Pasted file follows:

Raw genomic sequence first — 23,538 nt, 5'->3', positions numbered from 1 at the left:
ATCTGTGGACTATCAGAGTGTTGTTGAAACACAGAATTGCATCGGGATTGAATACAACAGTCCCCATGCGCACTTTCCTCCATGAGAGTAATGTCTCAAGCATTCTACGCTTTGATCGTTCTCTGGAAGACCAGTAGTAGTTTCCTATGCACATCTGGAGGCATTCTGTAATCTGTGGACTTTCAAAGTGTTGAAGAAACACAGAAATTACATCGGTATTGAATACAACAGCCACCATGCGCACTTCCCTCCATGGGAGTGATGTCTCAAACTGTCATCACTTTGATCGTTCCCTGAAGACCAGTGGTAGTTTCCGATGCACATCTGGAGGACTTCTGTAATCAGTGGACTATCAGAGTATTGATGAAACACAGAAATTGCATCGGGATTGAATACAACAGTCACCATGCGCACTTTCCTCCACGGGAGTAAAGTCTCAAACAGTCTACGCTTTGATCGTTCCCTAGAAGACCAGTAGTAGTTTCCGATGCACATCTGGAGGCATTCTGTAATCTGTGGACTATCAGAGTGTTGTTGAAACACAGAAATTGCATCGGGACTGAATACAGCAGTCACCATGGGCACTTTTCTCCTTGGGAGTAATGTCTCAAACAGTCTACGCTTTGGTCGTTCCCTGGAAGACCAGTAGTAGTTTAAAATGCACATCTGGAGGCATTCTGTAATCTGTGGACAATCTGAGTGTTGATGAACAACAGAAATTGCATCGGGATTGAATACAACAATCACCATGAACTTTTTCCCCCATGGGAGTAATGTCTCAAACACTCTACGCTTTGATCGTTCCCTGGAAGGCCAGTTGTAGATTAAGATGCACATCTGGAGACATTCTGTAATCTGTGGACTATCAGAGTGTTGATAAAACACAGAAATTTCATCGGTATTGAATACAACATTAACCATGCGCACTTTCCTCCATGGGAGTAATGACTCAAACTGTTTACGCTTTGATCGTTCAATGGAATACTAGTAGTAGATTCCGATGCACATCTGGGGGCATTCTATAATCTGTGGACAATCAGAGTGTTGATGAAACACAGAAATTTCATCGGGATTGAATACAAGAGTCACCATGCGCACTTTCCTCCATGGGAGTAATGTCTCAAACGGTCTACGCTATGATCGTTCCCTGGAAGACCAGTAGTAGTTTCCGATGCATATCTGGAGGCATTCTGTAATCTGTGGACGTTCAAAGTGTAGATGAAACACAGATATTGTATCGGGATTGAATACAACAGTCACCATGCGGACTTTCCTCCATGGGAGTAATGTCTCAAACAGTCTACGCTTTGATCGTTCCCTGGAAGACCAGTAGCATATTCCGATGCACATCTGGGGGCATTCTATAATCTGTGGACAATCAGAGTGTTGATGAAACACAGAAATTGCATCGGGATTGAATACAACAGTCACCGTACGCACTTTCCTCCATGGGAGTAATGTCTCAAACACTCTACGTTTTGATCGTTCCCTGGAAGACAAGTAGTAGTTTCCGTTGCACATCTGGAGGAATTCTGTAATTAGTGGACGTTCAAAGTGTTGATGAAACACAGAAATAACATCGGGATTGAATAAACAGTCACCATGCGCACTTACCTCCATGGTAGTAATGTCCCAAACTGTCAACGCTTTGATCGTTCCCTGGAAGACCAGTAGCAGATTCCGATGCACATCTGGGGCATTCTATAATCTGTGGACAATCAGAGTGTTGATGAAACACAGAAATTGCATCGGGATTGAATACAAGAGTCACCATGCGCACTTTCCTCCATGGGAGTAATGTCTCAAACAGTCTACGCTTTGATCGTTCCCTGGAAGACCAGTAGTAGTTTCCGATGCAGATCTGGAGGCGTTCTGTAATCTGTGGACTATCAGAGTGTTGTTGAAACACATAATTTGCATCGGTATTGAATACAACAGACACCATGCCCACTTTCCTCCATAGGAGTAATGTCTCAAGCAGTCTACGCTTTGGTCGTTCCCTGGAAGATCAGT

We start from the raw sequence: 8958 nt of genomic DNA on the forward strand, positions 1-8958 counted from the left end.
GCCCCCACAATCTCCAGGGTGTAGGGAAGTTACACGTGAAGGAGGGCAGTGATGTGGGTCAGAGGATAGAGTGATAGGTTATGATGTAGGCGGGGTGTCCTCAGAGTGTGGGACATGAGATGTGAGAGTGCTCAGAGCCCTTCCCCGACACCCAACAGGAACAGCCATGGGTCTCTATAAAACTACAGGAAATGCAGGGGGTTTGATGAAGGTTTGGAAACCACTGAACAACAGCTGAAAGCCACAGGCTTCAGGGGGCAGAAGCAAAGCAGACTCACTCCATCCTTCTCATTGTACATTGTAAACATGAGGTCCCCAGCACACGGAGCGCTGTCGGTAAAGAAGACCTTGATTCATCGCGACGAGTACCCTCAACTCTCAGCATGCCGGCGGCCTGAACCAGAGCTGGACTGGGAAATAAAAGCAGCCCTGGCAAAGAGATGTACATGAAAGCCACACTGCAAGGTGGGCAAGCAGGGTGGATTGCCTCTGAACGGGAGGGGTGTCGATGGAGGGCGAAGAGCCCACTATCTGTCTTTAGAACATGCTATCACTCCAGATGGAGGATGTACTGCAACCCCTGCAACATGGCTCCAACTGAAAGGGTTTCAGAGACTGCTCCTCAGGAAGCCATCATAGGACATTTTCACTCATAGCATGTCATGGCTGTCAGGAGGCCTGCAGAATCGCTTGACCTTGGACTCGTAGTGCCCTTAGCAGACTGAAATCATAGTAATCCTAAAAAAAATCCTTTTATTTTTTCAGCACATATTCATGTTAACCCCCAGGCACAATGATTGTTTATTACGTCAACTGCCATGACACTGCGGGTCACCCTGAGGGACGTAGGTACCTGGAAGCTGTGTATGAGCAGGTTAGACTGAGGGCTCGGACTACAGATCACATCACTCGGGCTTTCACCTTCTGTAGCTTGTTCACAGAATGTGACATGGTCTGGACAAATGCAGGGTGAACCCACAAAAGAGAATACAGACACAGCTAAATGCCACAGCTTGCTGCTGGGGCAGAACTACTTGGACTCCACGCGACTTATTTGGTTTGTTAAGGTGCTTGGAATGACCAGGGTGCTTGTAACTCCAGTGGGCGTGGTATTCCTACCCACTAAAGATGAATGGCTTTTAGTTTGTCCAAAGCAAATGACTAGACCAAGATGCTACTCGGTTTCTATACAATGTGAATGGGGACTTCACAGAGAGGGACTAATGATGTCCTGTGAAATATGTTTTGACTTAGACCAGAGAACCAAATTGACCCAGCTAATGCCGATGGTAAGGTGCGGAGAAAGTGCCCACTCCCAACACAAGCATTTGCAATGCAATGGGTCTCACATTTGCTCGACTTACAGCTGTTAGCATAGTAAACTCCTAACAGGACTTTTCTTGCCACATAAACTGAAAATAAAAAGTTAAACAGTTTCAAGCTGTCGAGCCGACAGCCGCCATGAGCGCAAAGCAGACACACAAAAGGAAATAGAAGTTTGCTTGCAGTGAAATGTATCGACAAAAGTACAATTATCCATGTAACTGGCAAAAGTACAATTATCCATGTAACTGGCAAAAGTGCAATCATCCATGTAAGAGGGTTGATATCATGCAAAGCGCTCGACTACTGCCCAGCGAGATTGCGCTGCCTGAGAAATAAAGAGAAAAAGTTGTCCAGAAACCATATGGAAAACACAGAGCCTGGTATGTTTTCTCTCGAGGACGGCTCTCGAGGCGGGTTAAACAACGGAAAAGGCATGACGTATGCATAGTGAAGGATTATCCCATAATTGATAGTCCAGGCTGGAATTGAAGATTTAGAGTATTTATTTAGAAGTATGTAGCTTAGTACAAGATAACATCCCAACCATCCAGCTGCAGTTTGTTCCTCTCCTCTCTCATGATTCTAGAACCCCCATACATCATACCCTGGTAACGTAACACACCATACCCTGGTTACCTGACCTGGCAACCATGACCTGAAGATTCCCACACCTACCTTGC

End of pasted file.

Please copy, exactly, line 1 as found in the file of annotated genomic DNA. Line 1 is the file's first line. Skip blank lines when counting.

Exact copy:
Raw genomic sequence first — 23,538 nt, 5'->3', positions numbered from 1 at the left: